Credit growth in the Philippines is expected to remain stable with a growth of 10 to 12 percent this 2020 even as loans and economic growth are projected to be moderate.
In a Jan. 8, 2020 report, S&P Global said its credit growth forecast for the country this year is lower than the 15-percent expansion in 2018 but it pointed out this level is “still solid as policy cuts and approval of key infrastructure supports loan demand.”
“NPLs (non-performing loans) may continue to rise moderately, but Philippine banks have good coverage ratios and capital buffers,” it added.
Bangko Sentral ng Pilipinas’ (BSP) policy-making Monetary Board (MB) slashed the central bank’s key policy rates by a total of 75 basis points in 2019 due to sustained deceleration of inflation rate and firm domestic growth.
These cuts are projected to encourage borrowers to take out loans as interest rates decline.
These are also seen as a boost to the government’s infrastructure program as more companies take part in the current government’s priority program.
On Wednesday, the BSP reported that outstanding loans of universal and commercial banks (U/KBs), excluding placements in the central bank’s reverse repurchase (RRP) facility, posted a faster jump of 10.1 percent last November from the previous month’s 9.3-percent rise.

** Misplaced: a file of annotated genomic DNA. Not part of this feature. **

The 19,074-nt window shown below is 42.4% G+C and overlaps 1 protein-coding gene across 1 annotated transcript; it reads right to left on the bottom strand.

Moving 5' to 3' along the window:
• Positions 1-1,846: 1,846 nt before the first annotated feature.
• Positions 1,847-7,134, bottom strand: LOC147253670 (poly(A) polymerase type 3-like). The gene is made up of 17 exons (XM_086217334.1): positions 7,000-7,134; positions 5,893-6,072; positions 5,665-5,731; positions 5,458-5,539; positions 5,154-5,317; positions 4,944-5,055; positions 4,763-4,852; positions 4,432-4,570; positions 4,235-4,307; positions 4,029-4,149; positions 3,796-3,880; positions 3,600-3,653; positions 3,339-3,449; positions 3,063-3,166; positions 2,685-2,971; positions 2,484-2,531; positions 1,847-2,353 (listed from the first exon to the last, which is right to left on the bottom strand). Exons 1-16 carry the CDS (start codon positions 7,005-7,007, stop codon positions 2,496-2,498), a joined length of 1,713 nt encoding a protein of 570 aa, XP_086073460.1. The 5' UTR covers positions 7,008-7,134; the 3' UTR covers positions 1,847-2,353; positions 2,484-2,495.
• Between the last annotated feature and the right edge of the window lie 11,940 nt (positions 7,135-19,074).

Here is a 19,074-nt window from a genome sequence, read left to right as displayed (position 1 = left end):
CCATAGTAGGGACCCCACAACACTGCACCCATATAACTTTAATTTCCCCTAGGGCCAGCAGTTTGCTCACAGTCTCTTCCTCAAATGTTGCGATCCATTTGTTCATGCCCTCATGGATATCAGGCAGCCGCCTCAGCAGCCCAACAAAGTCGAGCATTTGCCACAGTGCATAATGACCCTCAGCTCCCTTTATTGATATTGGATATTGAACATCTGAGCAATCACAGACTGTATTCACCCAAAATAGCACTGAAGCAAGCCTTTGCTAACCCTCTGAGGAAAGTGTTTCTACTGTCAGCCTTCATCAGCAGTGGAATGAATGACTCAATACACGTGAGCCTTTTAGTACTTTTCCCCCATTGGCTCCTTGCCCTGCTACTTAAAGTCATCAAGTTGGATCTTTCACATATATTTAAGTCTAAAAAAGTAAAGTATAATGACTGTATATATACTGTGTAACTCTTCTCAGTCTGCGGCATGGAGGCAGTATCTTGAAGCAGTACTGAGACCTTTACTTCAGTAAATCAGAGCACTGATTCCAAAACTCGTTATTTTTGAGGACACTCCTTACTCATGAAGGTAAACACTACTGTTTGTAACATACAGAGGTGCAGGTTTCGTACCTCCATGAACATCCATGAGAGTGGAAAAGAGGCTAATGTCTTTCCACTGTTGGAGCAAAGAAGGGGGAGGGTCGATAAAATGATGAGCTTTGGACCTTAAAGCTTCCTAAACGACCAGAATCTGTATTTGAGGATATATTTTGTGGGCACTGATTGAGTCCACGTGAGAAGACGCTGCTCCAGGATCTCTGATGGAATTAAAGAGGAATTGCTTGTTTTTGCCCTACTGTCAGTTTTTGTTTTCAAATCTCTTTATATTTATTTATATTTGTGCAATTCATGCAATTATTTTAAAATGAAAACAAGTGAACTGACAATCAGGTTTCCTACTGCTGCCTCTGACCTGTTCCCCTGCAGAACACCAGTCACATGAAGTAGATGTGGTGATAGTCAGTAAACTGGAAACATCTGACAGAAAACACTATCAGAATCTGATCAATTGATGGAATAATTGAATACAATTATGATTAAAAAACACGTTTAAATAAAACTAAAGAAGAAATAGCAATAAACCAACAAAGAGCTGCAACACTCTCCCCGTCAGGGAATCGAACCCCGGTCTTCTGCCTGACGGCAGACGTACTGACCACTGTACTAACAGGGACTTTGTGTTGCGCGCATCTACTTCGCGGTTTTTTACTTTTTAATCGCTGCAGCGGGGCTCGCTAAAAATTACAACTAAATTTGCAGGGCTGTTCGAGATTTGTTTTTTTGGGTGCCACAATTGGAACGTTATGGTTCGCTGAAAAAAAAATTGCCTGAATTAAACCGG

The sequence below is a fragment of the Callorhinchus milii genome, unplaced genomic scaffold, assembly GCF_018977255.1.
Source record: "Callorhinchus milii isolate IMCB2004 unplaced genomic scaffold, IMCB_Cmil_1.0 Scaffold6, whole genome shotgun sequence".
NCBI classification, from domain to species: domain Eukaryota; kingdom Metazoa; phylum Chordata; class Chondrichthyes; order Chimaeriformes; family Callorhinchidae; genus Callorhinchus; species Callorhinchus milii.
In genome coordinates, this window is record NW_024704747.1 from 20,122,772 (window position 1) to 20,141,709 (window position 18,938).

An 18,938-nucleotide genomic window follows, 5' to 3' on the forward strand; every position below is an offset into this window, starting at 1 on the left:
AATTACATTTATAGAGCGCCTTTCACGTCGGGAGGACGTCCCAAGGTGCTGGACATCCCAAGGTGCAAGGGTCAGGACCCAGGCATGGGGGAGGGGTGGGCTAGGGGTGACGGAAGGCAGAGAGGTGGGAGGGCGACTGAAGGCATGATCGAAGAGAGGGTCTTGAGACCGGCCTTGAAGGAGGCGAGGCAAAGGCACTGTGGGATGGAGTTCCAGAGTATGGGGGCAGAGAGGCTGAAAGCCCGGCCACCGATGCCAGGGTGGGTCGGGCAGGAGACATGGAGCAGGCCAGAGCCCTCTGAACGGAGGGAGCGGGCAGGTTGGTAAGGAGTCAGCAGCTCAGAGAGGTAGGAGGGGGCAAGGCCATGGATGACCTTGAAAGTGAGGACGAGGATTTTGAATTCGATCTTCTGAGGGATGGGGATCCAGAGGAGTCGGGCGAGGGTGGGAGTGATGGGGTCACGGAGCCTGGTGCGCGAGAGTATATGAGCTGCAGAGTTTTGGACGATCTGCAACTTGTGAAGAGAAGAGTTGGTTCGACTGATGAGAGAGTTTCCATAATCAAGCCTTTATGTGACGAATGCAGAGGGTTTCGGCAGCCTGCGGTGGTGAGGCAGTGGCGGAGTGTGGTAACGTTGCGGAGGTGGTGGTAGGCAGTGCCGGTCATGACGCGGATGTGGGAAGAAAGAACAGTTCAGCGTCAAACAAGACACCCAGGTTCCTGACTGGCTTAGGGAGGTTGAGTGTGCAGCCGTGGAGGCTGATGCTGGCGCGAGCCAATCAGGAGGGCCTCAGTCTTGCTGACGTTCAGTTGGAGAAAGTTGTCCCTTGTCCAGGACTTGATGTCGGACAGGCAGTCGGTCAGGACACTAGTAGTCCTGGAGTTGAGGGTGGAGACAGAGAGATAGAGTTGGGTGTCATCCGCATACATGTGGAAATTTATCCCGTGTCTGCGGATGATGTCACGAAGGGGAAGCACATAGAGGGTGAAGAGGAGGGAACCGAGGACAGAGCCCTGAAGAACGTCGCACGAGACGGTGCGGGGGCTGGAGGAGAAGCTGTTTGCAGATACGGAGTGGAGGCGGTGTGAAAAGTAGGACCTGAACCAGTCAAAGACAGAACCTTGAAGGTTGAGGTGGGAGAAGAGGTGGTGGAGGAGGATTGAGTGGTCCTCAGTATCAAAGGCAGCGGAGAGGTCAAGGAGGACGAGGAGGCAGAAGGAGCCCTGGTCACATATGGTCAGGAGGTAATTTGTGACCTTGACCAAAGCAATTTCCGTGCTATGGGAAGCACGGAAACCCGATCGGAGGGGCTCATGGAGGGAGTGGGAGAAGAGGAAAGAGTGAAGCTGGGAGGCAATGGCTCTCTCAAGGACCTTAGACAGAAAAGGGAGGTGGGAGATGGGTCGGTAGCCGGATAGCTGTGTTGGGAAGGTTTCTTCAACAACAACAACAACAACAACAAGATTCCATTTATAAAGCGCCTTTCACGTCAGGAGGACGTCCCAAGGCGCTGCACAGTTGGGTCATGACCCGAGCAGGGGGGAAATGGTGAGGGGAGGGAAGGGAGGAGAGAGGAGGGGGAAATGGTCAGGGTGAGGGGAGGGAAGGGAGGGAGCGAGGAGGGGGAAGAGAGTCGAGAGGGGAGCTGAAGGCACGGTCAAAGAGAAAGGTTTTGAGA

In a report, ING Bank Manila senior economist Nicholas Antonio Mapa attributed the increase in bank lending last November to the impact of the cuts in BSP’s key policy rates.
Monetary officials said the impact of these cuts has a lag of several months.
Mapa said impact of the rate easing is starting to feed into the economy.
He added before the improvement of bank lending last November, it was on the decline which may be partly traced to the slowdown of domestic growth in the first half of 2019.
Growth, as measured by gross domestic product (GDP), slowed to 5.6 percent in the first quarter of the year from quarter-ago’s 6.3 percent.
It further decelerated to 5.5 percent in the next quarter but recovered to 6.2 percent in the third quarter due to the catch-up spending program.
“Strong lending growth moves in line with our expectation for a photo finish 4Q (fourth quarter) GDP to clock in at 6.6 percent, enough to lift full year growth to 6.0 percent,” Mapa said.
The economist particularly cited the investment momentum and durable investment activity which had been an integral part of the growth pullback in the second and third quarters, and the recovery could be crucial to the fourth-quarter finish.
“We expect the Philippines to defy the odds and finish the year on a strong note to complete the tale of two halves, firing all cylinders going into 2020,” he added. (PNA)